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UNITED STATES v. UNIVIS LENS CO.

decided: May 11, 1942.

UNITED STATES
v.
UNIVIS LENS CO., INC. ET AL.*FN*



APPEAL FROM THE DISTRICT COURT OF THE UNITED STATES FOR THE SOUTHERN DISTRICT OF NEW YORK.

Stone, Roberts, Black, Reed, Frankfurter, Douglas, Murphy, Byrnes; Jackson took no part in the consideration or decision of these cases.

Author: Stone

[ 316 U.S. Page 242]

 MR. CHIEF JUSTICE STONE delivered the opinion of the Court.

These cases come here on direct appeal and cross appeal from a judgment of the District Court granting in part and denying in part the Government's prayer for an injunction

[ 316 U.S. Page 243]

     restraining violations of §§ 1 and 3 of the Sherman Act, 15 U. S. C. §§ 1, 3, which make unlawful any contract, combination or conspiracy in restraint of trade or commerce among the states. The principal questions for decision are:

First : Whether the system established and maintained by the Univis Corporation, appellee and cross appellant, for licensing the manufacture and sale of patented multifocal eyeglass lenses is excluded by the patent monopoly from the operation of the Sherman Act.

Second : Whether if not so excluded the resale price provisions of the licensing system are within the prohibition of the Sherman Act and not exempted from it by the provisions of the Miller-Tydings Act amendment of § 1 of the Sherman Act, 50 Stat. 693.

Appellee, Univis Lens Company, was the owner of a number of patents and two trademarks relating to multifocal lenses. In 1931 it organized appellee, Univis Corporation. The Lens Company then acquired and now holds a majority of the stock of the Corporation. The individual appellees are the principal stockholders of the Lens Company. They are stockholders in the Corporation and are the principal officers of both corporations, which may for the purposes of this suit be treated as though they were a single corporation. Upon the organization of the Corporation, the Lens Company transferred to it all its interest in the patents and trademarks presently involved, and the Corporation then proceeded to set up and has since maintained the licensing system which the Government now assails.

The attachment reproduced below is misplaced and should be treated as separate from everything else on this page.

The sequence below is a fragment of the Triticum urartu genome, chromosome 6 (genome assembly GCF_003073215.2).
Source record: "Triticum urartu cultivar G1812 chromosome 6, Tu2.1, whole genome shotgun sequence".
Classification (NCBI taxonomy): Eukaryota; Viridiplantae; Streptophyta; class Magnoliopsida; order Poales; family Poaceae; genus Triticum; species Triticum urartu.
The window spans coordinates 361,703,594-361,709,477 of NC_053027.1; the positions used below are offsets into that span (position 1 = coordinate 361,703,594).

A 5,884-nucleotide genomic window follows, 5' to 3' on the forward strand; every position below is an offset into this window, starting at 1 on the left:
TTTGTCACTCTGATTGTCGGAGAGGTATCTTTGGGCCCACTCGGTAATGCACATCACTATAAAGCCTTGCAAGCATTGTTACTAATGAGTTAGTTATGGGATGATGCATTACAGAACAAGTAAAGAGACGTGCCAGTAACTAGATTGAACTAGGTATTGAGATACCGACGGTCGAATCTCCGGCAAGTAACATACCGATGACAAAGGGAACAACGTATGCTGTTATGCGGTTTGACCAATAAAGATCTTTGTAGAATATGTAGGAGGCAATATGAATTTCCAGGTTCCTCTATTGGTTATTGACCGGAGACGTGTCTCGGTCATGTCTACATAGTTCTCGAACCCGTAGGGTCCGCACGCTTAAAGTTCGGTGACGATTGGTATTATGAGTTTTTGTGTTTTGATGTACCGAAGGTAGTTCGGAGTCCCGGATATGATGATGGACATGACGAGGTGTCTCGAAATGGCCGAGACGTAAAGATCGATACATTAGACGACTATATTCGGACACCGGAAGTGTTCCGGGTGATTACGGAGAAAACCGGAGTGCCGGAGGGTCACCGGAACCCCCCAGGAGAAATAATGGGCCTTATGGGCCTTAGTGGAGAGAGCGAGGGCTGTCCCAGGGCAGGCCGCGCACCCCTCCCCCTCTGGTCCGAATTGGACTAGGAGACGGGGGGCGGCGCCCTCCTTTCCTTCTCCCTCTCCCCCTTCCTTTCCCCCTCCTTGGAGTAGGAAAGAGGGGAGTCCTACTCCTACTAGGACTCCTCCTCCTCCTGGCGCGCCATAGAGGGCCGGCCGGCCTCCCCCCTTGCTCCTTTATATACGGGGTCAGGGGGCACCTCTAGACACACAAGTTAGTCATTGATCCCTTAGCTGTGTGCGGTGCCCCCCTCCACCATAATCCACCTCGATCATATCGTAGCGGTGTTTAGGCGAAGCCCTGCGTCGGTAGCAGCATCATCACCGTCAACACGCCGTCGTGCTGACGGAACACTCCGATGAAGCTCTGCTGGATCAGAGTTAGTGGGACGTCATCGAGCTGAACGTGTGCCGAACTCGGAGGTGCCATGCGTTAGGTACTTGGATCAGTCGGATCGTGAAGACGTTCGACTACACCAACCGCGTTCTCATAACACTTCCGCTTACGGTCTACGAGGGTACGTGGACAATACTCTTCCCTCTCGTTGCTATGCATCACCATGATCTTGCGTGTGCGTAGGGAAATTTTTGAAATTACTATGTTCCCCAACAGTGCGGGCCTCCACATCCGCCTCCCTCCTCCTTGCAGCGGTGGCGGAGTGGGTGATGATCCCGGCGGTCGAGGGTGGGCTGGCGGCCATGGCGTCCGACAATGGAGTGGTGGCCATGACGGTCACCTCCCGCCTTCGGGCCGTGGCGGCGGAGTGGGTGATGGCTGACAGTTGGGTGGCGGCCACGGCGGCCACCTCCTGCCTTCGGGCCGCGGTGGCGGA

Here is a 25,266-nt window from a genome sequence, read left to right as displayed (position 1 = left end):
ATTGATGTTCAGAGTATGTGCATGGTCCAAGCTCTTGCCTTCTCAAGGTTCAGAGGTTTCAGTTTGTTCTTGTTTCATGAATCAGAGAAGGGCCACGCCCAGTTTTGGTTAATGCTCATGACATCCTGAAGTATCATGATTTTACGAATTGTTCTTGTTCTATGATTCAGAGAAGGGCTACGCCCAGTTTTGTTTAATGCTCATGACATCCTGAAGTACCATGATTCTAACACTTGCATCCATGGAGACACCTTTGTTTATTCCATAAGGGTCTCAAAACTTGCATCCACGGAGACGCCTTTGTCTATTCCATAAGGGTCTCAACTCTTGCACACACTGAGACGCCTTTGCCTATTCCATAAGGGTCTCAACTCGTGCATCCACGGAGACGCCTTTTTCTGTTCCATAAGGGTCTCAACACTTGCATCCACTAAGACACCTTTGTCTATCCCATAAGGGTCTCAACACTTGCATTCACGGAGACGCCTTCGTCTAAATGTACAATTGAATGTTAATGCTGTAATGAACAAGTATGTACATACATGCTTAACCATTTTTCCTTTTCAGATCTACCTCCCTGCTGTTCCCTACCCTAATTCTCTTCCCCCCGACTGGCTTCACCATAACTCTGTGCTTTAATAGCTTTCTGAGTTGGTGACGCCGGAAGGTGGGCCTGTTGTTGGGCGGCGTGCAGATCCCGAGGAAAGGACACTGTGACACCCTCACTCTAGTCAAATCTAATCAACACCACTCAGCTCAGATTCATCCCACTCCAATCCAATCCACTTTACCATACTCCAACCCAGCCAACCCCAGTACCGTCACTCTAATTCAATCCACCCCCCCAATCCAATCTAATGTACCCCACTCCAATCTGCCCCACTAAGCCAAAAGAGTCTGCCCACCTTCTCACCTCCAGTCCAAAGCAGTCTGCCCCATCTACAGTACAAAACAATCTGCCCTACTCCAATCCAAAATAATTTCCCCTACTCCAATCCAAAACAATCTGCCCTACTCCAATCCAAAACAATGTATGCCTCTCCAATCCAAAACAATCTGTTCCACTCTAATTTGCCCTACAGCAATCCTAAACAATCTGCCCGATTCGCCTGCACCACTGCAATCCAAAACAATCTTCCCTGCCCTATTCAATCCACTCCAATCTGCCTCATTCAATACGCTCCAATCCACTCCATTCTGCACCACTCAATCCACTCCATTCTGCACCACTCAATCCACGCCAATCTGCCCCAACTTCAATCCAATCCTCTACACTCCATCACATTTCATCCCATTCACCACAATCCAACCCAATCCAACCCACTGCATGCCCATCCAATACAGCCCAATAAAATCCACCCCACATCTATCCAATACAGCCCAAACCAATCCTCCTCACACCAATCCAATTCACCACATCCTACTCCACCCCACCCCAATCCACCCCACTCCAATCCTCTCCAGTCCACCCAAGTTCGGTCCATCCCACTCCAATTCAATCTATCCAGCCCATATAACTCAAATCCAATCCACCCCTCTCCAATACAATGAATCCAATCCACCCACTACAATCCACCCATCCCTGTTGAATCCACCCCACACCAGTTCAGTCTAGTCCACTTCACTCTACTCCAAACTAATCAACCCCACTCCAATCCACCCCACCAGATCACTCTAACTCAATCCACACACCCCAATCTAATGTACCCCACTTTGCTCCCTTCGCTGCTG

The relevant features of the system are as follows: The Corporation licenses the Lens Company to manufacture lens blanks and to sell them to designated licensees of the Corporation, upon the Lens Company's payment to the Corporation of an agreed royalty of 50 cents a pair.

[ 316 U.S. Page 244]

     The lens blanks are rough opaque pieces of glass of suitable size, design and composition for use, when ground and polished, as multifocal lenses in eyeglasses. Each blank is composed of two or more pieces of glass of different refractive power, of such size, shape, and composition and so disposed that when fused together in the blank it is said to conform to the specifications and claims of some one of the Corporation's patents.

The Corporation also issues three classes of licenses -- licenses to wholesalers, to finishing retailers and to prescription retailers. The licenses to wholesalers authorize the licensees to purchase the blanks from the Lens Company, to finish them by grinding and polishing, and to sell them to prescription licensees only at prices fixed by the Corporation licensor. In finishing the lenses so as to make them an effective aid to vision of the prospective wearer, to whom the prescription retailer sells, it is necessary for the wholesaler, by grinding the blanks, to conform their curvatures to the prescription supplied by the retailer with his order. By the terms of the license the wholesalers are required to keep full accounts of all sales, showing the sales prices of lenses and the names of the purchasers, and to make them available to representatives of the Corporation.

The licenses to finishing retailers -- who purchase the blanks from the Lens Company, grind and polish them and adjust the lenses, in frames or supports, to the eyes of the consumers -- contain similar provisions. The retailers are licensed to purchase the blanks of the Lens Company and to sell them to their customers at prices prescribed by the Corporation licensor.

Both the licenses to wholesalers and to finishing retailers require the licensee to notify the Corporation "of any violation on the part of any jobbers or other licensees of the agreements respectively made by them with the Corporation, and to assist the Corporation in all possible ways

[ 316 U.S. Page 245]

     in securing evidence against, and enforcing its agreements with ...


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